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Asia-Pacific
UN: Taiwan membership not possible
Taipei raises stakes with rallies and promised referendum on rejoining world body.
Last Modified: 20 Sep 2007 04:27 GMT
Chen Shui-bian, Taiwan's president, is planning to hold a referendum on UN membership next year [AFP]
Taiwan has raised the stakes in its attempt to rejoin the United Nations.
 
Ban Ki-moon, the UN secretary-general, has said it was "not legally possible" for his office to accept a membership application from Taipei but Taiwan's president has upped the ante by announcing a referendum on membership in the coming months.
Hundreds of thousands of Taiwanese took part in mass rallies in support of UN membership over the weekend.
 
The Taiwan government was expelled from the world body in 1971 in favour of the People's Republic of China.

The island has been trying for years to rejoin but China has so far managed to block its application.

 

Taiwan's more aggressive approach this year has heightened tensions with China and Beijing has vowed to use force against Taiwan if it ever declares independence.

 
The island has been claimed by Beijing since the nationalist government of Chiang Kai-shek fled there from mainland China after being driven out by the communists in 1949.

'Not legally possible'

Ban said on Tuesday that Taiwan's application to join the UN was not accepted for legal reasons because of a 1971 UN resolution that gave China's seat to China.
 
"This has been the official position of the United Nations and has not changed since 1971.

"This matter ... was very carefully considered by the secretariat, and in light of resolution 2758 it was not legally possible to receive the purported application for membership."
China-Taiwan relations


Taiwan split from mainland China at the end of the Chinese civil war in 1949.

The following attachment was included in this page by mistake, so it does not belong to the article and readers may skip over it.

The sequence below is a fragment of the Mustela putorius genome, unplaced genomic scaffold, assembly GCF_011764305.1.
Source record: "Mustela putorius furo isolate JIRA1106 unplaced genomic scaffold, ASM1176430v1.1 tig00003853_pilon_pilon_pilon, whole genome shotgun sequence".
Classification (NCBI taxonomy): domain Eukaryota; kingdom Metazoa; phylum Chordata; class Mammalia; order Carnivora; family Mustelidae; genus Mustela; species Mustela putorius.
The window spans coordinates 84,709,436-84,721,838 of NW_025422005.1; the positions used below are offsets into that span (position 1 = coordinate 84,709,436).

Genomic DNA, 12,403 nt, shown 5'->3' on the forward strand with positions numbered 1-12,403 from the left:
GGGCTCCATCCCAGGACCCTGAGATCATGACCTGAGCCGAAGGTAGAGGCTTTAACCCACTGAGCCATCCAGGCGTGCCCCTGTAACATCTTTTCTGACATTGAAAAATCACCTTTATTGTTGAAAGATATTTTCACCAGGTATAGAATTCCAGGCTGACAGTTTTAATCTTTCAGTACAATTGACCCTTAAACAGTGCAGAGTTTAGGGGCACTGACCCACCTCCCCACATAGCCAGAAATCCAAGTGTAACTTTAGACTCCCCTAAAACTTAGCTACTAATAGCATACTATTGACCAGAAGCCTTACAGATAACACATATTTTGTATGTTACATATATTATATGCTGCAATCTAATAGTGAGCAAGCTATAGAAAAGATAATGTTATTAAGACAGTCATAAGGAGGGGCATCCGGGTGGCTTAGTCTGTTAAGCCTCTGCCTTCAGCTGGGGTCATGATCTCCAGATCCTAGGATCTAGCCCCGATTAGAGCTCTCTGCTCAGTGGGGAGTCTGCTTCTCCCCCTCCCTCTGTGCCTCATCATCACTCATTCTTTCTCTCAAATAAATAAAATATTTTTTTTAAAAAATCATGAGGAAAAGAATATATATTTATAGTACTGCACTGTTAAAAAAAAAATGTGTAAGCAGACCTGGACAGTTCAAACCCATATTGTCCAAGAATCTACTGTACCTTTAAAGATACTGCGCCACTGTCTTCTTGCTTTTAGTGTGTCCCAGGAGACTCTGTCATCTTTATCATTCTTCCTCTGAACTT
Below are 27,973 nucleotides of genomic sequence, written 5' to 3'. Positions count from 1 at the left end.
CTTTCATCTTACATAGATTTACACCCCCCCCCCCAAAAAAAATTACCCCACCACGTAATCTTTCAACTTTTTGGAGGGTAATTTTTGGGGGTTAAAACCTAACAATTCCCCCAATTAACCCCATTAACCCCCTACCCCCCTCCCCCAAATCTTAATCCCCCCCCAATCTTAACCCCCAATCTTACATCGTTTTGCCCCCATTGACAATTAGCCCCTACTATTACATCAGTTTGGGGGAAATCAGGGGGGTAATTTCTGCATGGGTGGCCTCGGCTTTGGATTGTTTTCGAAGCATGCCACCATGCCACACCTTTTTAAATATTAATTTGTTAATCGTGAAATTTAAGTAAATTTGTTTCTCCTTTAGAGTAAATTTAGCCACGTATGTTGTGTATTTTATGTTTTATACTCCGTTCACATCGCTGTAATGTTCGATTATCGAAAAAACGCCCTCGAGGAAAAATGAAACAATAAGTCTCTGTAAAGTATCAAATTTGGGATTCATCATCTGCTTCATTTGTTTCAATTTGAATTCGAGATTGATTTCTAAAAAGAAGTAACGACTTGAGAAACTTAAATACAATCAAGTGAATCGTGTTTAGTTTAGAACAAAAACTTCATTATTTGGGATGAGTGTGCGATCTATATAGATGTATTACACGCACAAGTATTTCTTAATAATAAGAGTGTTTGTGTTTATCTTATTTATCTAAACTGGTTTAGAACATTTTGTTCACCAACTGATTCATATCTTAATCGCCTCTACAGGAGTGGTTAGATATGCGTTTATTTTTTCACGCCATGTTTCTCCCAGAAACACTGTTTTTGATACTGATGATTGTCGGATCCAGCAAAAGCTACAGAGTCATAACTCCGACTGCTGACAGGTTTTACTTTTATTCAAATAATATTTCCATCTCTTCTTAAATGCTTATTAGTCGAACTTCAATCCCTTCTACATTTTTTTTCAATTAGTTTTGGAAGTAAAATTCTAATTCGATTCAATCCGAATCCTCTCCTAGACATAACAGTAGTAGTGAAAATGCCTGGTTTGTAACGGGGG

Beijing regards Taiwan as part of its territory, and says it will use force if it declares independence.

Beijing and Taipei both claim they are the legitimate government of all China.

Taiwan has been a multi-party democracy since 1996.

Taiwan's defence ministry says China now has nearly 1,000 missiles aimed at the island.

The US is Taiwan's major arms supplier and has warned China that any attack would be viewed with "grave concern".

The self-ruled island of 23 million people says the resolution no longer applies to present-day Taiwan, which is recognised by only 24 countries.

The Marshall Islands, representing that group, asked for Taiwan's application to be considered by a new general assembly session.

That request will be considered on Wednesday by a key general assembly committee.

 

But with China holding a veto in the 15-member security council and overwhelming support in the 192-member general assembly, Taiwanese officials say they know the UN bid will fail.

Despite this, Chen Shui-bian, Taiwan's president, is planning to hold a referendum on UN membership alongside presidential elections in March, just months before Beijing hosts the Olympics.

'Serious situation'
 
In a strongly worded statement after Sunday's rallies in support of UN membership, the Chinese government said it was preparing for a "serious situation" in Taiwan.

Mark Seddon, Al Jazeera's correspondent at the UN, said the Chinese would take a hard line on Taiwan but were unlikely to launch military action.

He said that while China has been increasing the number of missiles aimed at Taiwan, actually going to war was another matter.

Saying there was a lot a sabre-rattling going on, he pointed out that the US remained treaty-bound to defend Taiwan if it is attacked.
Source:
Al Jazeera and agencies
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